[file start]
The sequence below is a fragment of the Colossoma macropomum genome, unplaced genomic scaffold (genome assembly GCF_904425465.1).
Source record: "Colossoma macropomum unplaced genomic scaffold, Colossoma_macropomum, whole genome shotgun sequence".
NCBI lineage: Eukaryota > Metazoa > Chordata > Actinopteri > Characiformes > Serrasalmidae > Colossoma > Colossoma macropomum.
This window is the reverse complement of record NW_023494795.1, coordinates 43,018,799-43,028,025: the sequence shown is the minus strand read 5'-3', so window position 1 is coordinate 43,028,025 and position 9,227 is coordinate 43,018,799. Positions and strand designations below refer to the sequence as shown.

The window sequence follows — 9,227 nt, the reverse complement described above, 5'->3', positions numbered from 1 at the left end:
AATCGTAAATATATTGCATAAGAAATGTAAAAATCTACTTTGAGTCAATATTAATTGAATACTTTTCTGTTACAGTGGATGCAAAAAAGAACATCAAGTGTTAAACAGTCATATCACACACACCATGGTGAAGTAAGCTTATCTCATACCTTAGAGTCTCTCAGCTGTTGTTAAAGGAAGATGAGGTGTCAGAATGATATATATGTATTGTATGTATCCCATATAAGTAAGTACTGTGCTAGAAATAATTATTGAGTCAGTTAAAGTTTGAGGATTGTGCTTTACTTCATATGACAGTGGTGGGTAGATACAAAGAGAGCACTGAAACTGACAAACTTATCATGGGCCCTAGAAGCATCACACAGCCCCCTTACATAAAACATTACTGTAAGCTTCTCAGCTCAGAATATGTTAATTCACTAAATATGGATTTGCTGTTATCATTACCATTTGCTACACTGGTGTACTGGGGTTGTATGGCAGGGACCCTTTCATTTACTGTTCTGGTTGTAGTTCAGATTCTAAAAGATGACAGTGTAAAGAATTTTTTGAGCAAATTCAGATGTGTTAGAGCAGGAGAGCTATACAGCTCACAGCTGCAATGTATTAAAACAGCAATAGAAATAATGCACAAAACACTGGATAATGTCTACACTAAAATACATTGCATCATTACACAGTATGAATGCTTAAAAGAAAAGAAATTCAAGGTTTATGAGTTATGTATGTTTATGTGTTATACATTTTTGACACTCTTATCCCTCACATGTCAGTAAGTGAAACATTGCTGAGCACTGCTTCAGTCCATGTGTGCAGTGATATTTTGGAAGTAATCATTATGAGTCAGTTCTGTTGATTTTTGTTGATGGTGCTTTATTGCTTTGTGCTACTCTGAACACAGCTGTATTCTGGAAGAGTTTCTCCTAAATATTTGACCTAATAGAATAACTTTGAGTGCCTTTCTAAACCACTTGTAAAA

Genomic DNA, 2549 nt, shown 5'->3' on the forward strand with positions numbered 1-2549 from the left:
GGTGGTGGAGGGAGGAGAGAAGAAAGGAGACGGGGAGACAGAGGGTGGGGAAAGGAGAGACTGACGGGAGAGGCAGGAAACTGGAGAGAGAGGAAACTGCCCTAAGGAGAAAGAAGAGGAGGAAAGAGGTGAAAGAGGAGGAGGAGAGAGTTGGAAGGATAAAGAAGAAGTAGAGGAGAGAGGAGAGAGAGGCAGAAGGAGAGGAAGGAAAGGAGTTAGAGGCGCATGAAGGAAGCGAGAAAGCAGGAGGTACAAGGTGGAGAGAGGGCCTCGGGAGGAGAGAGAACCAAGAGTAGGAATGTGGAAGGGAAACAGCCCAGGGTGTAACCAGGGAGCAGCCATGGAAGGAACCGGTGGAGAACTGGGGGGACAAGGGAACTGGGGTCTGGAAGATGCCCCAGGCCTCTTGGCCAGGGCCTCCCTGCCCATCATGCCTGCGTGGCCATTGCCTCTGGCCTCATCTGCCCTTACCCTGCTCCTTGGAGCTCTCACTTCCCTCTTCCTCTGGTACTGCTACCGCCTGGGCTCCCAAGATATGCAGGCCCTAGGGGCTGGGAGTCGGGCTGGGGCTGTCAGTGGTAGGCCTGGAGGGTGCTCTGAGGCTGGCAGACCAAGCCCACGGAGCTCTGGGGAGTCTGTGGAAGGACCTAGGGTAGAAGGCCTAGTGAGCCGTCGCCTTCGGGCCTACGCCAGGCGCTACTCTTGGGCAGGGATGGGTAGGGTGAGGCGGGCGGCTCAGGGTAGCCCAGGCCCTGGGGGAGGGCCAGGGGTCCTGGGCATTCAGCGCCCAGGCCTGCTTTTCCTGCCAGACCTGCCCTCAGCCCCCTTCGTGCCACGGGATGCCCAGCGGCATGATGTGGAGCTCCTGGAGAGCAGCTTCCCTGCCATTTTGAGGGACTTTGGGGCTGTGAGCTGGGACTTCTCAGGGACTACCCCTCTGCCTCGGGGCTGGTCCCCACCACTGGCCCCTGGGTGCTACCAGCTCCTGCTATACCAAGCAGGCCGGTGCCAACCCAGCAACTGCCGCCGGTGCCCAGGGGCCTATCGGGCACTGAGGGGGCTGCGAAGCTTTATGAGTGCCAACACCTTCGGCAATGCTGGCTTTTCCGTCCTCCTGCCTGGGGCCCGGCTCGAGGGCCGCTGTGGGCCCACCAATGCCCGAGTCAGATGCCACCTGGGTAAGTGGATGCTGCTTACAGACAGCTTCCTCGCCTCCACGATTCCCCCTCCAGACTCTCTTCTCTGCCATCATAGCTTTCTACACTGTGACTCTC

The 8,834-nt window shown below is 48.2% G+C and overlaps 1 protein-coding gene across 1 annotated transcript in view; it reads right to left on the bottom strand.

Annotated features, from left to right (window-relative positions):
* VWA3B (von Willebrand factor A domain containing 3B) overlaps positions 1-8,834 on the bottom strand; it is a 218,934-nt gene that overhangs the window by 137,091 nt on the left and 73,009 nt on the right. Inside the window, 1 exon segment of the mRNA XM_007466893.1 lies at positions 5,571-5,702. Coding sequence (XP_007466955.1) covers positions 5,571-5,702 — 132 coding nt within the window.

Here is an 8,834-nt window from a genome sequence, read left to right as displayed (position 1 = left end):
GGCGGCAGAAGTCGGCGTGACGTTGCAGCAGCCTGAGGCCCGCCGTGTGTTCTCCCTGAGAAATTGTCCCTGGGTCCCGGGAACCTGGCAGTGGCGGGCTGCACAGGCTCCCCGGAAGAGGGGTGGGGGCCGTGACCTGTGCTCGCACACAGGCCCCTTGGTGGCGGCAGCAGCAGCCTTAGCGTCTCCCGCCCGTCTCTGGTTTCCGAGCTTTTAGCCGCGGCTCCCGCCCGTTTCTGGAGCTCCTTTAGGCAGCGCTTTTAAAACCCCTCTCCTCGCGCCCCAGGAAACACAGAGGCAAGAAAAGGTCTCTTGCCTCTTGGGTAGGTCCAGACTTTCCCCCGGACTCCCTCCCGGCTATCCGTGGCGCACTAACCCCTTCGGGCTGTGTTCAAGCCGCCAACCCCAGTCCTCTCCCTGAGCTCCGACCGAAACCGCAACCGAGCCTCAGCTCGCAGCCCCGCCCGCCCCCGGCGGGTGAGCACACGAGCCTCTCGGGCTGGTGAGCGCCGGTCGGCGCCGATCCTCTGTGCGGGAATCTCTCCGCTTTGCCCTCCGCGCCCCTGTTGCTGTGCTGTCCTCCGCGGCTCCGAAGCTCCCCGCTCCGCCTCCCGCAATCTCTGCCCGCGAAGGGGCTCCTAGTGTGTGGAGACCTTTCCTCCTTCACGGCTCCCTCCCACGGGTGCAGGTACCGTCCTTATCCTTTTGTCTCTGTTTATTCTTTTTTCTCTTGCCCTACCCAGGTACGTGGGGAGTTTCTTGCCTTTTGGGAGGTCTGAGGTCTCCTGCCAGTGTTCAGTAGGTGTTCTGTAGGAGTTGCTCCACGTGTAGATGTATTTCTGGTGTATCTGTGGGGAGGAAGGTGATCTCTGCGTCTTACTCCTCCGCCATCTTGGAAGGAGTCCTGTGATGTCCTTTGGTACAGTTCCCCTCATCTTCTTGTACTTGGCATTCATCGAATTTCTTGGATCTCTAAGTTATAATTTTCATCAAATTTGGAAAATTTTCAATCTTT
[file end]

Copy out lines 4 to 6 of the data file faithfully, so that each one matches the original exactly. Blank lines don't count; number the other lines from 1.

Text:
This window is the reverse complement of record NW_023494795.1, coordinates 43,018,799-43,028,025: the sequence shown is the minus strand read 5'-3', so window position 1 is coordinate 43,028,025 and position 9,227 is coordinate 43,018,799. Positions and strand designations below refer to the sequence as shown.

The window sequence follows — 9,227 nt, the reverse complement described above, 5'->3', positions numbered from 1 at the left end:
AATCGTAAATATATTGCATAAGAAATGTAAAAATCTACTTTGAGTCAATATTAATTGAATACTTTTCTGTTACAGTGGATGCAAAAAAGAACATCAAGTGTTAAACAGTCATATCACACACACCATGGTGAAGTAAGCTTATCTCATACCTTAGAGTCTCTCAGCTGTTGTTAAAGGAAGATGAGGTGTCAGAATGATATATATGTATTGTATGTATCCCATATAAGTAAGTACTGTGCTAGAAATAATTATTGAGTCAGTTAAAGTTTGAGGATTGTGCTTTACTTCATATGACAGTGGTGGGTAGATACAAAGAGAGCACTGAAACTGACAAACTTATCATGGGCCCTAGAAGCATCACACAGCCCCCTTACATAAAACATTACTGTAAGCTTCTCAGCTCAGAATATGTTAATTCACTAAATATGGATTTGCTGTTATCATTACCATTTGCTACACTGGTGTACTGGGGTTGTATGGCAGGGACCCTTTCATTTACTGTTCTGGTTGTAGTTCAGATTCTAAAAGATGACAGTGTAAAGAATTTTTTGAGCAAATTCAGATGTGTTAGAGCAGGAGAGCTATACAGCTCACAGCTGCAATGTATTAAAACAGCAATAGAAATAATGCACAAAACACTGGATAATGTCTACACTAAAATACATTGCATCATTACACAGTATGAATGCTTAAAAGAAAAGAAATTCAAGGTTTATGAGTTATGTATGTTTATGTGTTATACATTTTTGACACTCTTATCCCTCACATGTCAGTAAGTGAAACATTGCTGAGCACTGCTTCAGTCCATGTGTGCAGTGATATTTTGGAAGTAATCATTATGAGTCAGTTCTGTTGATTTTTGTTGATGGTGCTTTATTGCTTTGTGCTACTCTGAACACAGCTGTATTCTGGAAGAGTTTCTCCTAAATATTTGACCTAATAGAATAACTTTGAGTGCCTTTCTAAACCACTTGTAAAA